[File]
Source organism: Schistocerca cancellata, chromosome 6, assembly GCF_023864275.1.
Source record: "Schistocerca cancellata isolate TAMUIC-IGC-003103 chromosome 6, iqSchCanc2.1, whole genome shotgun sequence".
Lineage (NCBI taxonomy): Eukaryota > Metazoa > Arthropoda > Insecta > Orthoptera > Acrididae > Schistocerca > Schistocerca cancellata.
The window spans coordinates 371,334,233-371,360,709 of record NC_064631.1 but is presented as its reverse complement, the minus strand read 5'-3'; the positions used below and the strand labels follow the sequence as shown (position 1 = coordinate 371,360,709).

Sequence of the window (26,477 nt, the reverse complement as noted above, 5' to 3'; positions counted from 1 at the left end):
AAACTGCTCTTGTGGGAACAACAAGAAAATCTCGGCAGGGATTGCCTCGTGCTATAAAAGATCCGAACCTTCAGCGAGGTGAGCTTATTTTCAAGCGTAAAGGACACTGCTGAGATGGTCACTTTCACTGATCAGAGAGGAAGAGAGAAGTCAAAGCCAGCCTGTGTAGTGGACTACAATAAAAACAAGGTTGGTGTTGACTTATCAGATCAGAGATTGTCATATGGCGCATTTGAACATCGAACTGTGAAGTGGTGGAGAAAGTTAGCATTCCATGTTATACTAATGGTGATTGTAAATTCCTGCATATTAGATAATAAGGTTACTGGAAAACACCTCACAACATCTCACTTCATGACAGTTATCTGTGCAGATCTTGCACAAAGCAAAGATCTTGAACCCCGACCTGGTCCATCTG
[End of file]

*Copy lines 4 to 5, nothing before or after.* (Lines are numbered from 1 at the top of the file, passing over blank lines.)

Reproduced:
The window spans coordinates 371,334,233-371,360,709 of record NC_064631.1 but is presented as its reverse complement, the minus strand read 5'-3'; the positions used below and the strand labels follow the sequence as shown (position 1 = coordinate 371,360,709).

Sequence of the window (26,477 nt, the reverse complement as noted above, 5' to 3'; positions counted from 1 at the left end):